On the foreign policy front the picture is more mixed. Pakistan is making progress on the Afghan front, where it seems to have convinced Washington that it can help in reaching a political settlement. The path is not entirely smooth, however, as Kabul is still not entirely convinced that the Pakistanis want to be really constructive. A major bone of contention is the possible release of Mullah Baradar, the Taliban leader held by the Pakistanis, whom Kabul wants free while Islamabad avoids giving clear answers. As if to offset some softening on Afghanistan, tension around Kashmir has been increasing again [see current INDIA report.] The Pakistani army might want to distract attention from Afghanistan, reassuring its jihadist allies that there will always be something going on to keep them busy.

Forecast 2013
There seems to be very little chance of the PPP hanging on to power in May. The question is whether the PML-N will be able to rule alone or with some minor allies, or will instead have to form a coalition with Imran Khan. In the latter case, coalition politics would become significantly more complicated. The new government will probably enjoy a short honeymoon, until it will somehow remind everybody how corrupt and incompetent it is too.

The IMF expects the budget deficit to reach 7-7.5% of GDP this year, a much higher figure than the Pakistani government estimates. The new government is unlikely to change much in that regard; Nawaz Sharif of the PML-N is not keener on raising taxes on the wealthy than the PPP has been. The new government however might afford to spend less, once the elections are out of the way. Foreign currency reserves will drop further to US$7.4 billion in the current year, ending in June. The key problem, which constrains economic growth no matter how cheap Pakistani labour might be, is power shortages. These cannot be resolved quickly, even if the plans approved by the current and future governments were implemented in a flawless way (and that would be a ‘first’). Hence the IMF’s pessimism is justified.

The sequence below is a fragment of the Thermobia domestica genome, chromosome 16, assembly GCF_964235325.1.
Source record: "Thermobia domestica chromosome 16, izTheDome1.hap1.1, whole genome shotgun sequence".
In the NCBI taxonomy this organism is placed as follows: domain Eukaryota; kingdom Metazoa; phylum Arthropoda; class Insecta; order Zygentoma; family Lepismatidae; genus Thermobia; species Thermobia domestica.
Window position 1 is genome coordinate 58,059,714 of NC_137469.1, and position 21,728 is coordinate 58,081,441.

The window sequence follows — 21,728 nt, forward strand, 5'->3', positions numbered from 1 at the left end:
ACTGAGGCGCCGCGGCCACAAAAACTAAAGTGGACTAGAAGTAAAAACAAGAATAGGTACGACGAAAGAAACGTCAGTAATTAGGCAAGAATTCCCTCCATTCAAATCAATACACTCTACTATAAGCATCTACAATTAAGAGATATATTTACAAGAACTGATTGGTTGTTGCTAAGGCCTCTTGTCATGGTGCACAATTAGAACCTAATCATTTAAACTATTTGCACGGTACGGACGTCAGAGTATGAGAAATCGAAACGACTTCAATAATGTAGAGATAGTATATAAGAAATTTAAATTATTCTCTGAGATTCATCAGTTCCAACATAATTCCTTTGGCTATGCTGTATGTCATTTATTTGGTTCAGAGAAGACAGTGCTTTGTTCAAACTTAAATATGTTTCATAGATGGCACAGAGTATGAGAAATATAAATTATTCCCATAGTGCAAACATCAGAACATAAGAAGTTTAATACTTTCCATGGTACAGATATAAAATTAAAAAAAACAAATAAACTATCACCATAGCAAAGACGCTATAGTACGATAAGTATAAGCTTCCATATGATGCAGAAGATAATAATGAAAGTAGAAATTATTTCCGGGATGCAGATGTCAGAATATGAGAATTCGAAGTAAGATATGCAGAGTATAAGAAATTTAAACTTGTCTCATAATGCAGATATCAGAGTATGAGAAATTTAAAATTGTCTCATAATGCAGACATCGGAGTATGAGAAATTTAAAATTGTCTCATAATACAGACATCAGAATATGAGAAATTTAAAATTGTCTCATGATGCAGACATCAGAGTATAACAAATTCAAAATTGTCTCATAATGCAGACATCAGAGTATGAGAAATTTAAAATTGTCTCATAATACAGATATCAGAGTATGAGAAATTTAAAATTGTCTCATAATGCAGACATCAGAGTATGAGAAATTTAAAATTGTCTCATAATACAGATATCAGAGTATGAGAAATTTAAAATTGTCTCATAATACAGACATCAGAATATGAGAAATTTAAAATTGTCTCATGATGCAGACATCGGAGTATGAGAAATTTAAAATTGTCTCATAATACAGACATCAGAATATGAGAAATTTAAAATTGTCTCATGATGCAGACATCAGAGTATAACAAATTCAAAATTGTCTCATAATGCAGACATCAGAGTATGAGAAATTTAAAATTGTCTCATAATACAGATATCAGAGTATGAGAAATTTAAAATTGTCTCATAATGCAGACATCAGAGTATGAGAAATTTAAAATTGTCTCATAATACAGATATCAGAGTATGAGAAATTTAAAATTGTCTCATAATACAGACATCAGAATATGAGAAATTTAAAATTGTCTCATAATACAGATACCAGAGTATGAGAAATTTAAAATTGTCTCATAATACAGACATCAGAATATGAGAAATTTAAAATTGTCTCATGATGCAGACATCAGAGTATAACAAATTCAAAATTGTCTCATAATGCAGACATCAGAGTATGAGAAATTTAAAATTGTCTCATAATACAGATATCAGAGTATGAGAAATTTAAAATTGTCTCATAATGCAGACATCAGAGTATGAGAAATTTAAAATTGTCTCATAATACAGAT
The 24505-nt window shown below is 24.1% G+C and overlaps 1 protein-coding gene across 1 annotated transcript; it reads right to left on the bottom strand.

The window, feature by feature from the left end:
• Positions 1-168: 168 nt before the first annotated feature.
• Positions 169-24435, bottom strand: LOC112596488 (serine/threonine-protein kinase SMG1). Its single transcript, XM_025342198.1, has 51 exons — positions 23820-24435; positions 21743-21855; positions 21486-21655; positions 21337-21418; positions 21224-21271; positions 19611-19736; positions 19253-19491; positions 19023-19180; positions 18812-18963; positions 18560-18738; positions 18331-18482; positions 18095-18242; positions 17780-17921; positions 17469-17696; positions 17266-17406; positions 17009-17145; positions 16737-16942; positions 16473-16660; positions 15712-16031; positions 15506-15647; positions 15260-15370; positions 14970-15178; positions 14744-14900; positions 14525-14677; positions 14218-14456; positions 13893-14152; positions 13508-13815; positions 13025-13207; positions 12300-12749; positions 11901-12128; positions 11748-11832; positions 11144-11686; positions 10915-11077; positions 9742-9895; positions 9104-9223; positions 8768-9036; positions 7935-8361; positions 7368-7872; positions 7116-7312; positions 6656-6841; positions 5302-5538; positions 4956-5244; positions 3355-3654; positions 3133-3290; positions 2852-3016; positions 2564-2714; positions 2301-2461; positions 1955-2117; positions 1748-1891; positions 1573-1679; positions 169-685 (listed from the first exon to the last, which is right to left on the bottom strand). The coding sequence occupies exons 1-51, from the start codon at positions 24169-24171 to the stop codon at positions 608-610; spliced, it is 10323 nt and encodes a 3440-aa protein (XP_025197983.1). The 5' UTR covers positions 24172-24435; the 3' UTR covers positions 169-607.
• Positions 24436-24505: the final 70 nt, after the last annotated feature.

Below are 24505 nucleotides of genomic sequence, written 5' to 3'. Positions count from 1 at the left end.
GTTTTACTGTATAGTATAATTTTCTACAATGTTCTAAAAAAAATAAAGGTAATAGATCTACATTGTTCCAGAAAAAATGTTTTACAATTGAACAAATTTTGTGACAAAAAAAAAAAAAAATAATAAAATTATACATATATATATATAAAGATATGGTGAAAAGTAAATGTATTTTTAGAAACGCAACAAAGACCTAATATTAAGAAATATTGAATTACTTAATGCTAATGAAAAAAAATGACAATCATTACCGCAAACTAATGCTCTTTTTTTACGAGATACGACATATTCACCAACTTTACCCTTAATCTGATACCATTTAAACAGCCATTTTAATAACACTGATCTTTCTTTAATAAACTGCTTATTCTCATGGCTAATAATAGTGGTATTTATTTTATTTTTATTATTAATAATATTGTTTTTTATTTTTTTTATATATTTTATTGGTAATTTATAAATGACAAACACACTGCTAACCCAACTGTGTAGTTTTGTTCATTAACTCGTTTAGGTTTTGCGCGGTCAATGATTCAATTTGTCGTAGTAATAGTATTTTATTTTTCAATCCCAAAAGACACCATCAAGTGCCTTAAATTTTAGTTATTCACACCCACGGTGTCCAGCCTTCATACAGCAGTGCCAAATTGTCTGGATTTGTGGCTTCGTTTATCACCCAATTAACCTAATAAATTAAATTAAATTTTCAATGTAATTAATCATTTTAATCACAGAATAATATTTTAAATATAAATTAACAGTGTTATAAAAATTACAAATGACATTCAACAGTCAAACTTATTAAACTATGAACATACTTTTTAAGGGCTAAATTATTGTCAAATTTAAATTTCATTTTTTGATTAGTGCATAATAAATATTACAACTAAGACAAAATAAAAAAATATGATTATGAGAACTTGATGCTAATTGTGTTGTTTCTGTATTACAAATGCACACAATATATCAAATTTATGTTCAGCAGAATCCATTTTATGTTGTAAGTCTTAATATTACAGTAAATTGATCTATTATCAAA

Pakistan is also trapped in a foreign policy environment, which it must be said, it has designed itself. The obvious avenue to faster economic growth is better relations with India, a huge potential market for Pakistani goods, and they are willing, but the various Islamist and jihadist lobbies nurtured for so many years by the Pakistani army would not buy better relations with India; the army itself, oversized for a country like Pakistan, has no interest in peace with India, as that would remove the justification for a quarter (at least) of the budget going to the armed forces. So it is not clear, who, what and how, is going to drag Pakistan out of its state of permanent crisis. Sadly, it has all the hallmarks of a ‘failing state’.